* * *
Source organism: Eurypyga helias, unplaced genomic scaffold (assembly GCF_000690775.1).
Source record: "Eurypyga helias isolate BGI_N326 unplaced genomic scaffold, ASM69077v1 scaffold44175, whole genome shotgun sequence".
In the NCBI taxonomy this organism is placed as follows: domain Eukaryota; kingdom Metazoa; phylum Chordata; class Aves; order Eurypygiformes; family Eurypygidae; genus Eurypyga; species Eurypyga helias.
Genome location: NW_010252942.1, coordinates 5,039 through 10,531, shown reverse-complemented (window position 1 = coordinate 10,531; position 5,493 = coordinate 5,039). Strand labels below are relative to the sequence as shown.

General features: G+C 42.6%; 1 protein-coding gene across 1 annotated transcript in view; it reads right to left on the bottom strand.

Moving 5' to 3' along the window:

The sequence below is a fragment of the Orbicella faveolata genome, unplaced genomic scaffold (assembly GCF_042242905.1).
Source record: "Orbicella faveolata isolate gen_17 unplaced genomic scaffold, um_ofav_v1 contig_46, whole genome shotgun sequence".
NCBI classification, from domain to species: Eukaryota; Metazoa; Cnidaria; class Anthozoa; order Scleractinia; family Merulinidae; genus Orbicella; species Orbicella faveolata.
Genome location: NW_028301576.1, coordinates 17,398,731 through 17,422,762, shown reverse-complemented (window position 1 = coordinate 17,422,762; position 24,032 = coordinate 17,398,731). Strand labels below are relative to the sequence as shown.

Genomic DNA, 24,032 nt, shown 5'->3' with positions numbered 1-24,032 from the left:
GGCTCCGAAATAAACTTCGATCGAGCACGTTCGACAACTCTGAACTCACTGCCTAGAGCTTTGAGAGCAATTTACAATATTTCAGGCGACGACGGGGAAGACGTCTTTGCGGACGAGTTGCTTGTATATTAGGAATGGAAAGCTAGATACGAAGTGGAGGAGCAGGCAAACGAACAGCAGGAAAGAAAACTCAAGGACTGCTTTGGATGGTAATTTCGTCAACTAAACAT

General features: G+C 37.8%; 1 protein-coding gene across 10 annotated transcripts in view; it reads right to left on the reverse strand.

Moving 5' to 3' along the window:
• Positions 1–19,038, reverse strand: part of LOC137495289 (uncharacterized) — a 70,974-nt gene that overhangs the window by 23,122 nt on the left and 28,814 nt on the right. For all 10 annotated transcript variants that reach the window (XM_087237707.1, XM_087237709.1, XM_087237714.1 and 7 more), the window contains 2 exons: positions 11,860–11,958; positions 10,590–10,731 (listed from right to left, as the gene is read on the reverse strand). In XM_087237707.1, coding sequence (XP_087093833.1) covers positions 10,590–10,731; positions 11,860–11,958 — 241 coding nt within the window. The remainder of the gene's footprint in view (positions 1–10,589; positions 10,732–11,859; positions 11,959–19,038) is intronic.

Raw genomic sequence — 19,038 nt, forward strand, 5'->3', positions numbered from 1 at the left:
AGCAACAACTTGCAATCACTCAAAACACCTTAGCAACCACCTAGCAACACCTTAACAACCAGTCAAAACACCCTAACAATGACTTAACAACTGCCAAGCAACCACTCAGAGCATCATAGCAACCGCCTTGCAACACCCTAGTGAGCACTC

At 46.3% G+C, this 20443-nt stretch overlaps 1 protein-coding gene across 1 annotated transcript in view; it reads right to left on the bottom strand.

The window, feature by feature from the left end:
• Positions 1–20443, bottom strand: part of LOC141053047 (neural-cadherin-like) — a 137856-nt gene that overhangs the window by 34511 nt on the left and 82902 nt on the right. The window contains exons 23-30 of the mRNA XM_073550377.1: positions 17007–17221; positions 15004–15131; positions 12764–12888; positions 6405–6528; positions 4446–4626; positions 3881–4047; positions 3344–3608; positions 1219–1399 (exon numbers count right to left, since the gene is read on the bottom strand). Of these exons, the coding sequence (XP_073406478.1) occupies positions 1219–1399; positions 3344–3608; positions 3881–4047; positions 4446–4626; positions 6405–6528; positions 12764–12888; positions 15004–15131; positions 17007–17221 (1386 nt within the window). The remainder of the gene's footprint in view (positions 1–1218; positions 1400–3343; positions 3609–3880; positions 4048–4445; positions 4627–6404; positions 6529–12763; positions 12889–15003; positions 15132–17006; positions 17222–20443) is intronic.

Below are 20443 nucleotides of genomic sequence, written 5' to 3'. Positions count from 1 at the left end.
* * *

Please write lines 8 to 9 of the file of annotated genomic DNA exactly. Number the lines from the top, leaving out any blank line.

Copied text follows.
Source record: "Orbicella faveolata isolate gen_17 unplaced genomic scaffold, um_ofav_v1 contig_46, whole genome shotgun sequence".
NCBI classification, from domain to species: Eukaryota; Metazoa; Cnidaria; class Anthozoa; order Scleractinia; family Merulinidae; genus Orbicella; species Orbicella faveolata.